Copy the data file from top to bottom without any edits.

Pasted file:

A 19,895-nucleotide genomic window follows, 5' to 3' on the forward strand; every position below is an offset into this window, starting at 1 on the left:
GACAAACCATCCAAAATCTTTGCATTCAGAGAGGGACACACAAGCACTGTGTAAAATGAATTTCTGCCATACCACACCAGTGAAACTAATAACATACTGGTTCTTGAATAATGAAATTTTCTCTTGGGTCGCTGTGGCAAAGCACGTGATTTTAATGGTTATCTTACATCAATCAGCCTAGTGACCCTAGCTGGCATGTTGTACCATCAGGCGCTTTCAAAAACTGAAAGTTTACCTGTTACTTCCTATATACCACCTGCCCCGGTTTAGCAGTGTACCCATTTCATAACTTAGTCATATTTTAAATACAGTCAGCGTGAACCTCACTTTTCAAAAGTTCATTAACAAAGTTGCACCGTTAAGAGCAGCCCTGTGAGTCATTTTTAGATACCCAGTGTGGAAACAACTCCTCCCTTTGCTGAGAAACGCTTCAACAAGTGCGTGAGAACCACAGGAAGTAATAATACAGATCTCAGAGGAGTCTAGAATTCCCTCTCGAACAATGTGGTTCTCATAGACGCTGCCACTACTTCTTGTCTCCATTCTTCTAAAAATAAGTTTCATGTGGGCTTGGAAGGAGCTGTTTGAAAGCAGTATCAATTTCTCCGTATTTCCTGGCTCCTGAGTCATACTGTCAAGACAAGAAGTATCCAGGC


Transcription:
A 19,895-nucleotide genomic window follows, 5' to 3' on the forward strand; every position below is an offset into this window, starting at 1 on the left:
GACAAACCATCCAAAATCTTTGCATTCAGAGAGGGACACACAAGCACTGTGTAAAATGAATTTCTGCCATACCACACCAGTGAAACTAATAACATACTGGTTCTTGAATAATGAAATTTTCTCTTGGGTCGCTGTGGCAAAGCACGTGATTTTAATGGTTATCTTACATCAATCAGCCTAGTGACCCTAGCTGGCATGTTGTACCATCAGGCGCTTTCAAAAACTGAAAGTTTACCTGTTACTTCCTATATACCACCTGCCCCGGTTTAGCAGTGTACCCATTTCATAACTTAGTCATATTTTAAATACAGTCAGCGTGAACCTCACTTTTCAAAAGTTCATTAACAAAGTTGCACCGTTAAGAGCAGCCCTGTGAGTCATTTTTAGATACCCAGTGTGGAAACAACTCCTCCCTTTGCTGAGAAACGCTTCAACAAGTGCGTGAGAACCACAGGAAGTAATAATACAGATCTCAGAGGAGTCTAGAATTCCCTCTCGAACAATGTGGTTCTCATAGACGCTGCCACTACTTCTTGTCTCCATTCTTCTAAAAATAAGTTTCATGTGGGCTTGGAAGGAGCTGTTTGAAAGCAGTATCAATTTCTCCGTATTTCCTGGCTCCTGAGTCATACTGTCAAGACAAGAAGTATCCAGGC